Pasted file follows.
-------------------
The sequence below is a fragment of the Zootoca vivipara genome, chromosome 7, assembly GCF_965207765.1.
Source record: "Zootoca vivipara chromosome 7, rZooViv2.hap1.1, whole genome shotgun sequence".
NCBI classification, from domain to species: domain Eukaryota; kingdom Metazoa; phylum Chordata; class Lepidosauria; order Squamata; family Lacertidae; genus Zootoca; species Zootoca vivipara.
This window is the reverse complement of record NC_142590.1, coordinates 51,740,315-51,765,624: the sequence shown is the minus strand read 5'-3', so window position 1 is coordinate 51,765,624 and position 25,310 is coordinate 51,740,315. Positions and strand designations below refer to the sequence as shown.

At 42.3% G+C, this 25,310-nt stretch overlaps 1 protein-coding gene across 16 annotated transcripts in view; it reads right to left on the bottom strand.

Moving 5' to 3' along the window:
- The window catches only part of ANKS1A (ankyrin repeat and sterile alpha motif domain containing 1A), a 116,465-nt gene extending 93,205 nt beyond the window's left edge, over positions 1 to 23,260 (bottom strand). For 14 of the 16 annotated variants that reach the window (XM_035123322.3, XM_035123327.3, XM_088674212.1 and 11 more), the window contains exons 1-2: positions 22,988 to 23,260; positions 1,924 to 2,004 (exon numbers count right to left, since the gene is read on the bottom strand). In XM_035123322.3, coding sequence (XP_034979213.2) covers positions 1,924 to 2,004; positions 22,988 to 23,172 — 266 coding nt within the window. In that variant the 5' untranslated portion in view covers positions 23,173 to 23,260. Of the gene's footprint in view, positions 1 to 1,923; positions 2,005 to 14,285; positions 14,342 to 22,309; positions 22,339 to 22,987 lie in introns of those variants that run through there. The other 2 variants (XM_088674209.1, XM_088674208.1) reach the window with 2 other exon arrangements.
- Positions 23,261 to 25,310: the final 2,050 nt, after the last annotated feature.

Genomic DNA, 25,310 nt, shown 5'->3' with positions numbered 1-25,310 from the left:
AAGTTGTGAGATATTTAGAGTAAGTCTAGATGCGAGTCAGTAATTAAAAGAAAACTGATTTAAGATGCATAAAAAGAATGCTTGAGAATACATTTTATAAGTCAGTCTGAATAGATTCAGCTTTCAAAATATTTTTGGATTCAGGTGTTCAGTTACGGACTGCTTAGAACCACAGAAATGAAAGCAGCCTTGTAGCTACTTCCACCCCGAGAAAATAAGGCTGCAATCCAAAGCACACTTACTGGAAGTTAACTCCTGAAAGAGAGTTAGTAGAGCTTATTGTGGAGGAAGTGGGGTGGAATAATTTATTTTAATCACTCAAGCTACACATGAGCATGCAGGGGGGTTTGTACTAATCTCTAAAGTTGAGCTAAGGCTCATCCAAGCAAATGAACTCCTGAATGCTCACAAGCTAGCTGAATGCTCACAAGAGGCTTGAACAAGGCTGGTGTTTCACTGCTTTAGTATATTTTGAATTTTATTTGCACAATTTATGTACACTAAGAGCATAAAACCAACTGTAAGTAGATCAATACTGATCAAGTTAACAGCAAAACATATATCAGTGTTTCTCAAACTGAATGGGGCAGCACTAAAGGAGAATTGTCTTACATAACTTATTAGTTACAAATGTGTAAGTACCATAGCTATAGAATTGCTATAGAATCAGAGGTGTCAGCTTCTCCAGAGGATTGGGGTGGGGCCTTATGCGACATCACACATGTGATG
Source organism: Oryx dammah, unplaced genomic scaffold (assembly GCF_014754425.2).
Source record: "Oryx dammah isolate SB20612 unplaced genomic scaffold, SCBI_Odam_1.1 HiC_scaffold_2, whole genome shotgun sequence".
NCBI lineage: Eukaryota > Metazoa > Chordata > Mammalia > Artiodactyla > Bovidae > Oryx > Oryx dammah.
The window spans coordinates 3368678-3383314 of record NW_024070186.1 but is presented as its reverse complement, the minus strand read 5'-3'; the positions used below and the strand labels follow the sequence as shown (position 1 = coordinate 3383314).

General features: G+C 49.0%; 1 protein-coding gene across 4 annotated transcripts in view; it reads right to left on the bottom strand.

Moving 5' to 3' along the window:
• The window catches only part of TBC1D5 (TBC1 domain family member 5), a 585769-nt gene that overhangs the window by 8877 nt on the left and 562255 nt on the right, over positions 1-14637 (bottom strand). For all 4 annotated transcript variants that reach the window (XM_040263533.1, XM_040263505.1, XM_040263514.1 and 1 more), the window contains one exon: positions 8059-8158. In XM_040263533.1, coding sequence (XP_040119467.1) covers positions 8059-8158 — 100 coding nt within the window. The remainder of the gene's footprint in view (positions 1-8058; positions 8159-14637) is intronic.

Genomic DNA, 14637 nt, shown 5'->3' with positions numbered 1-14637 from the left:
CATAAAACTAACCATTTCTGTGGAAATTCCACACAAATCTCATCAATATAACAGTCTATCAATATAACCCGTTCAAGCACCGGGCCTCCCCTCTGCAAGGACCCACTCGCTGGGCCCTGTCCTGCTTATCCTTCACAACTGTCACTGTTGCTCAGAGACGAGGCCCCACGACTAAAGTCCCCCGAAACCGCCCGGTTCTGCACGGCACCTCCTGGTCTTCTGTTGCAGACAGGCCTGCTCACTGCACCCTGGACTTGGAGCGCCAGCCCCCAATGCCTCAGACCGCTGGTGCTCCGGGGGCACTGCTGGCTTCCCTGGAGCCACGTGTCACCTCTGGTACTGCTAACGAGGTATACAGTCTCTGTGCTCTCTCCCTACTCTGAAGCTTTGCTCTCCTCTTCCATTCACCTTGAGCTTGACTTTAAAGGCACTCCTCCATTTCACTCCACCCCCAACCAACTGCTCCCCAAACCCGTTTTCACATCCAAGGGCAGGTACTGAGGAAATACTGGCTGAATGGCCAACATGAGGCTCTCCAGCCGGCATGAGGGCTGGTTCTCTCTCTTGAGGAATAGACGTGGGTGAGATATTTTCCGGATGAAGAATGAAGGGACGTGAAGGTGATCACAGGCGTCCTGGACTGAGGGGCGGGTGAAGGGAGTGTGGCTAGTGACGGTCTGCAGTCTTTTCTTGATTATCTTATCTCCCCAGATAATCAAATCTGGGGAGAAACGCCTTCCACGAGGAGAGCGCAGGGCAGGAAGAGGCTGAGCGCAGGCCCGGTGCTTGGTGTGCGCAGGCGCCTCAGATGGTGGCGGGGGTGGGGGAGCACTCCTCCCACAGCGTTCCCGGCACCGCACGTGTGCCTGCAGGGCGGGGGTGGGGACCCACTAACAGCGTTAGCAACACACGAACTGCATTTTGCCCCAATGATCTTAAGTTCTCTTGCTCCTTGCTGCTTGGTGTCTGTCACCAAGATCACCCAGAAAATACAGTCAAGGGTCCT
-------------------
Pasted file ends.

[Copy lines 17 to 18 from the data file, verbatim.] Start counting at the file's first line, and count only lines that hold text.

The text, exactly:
• The window catches only part of TBC1D5 (TBC1 domain family member 5), a 585769-nt gene that overhangs the window by 8877 nt on the left and 562255 nt on the right, over positions 1-14637 (bottom strand). For all 4 annotated transcript variants that reach the window (XM_040263533.1, XM_040263505.1, XM_040263514.1 and 1 more), the window contains one exon: positions 8059-8158. In XM_040263533.1, coding sequence (XP_040119467.1) covers positions 8059-8158 — 100 coding nt within the window. The remainder of the gene's footprint in view (positions 1-8058; positions 8159-14637) is intronic.

Genomic DNA, 14637 nt, shown 5'->3' with positions numbered 1-14637 from the left: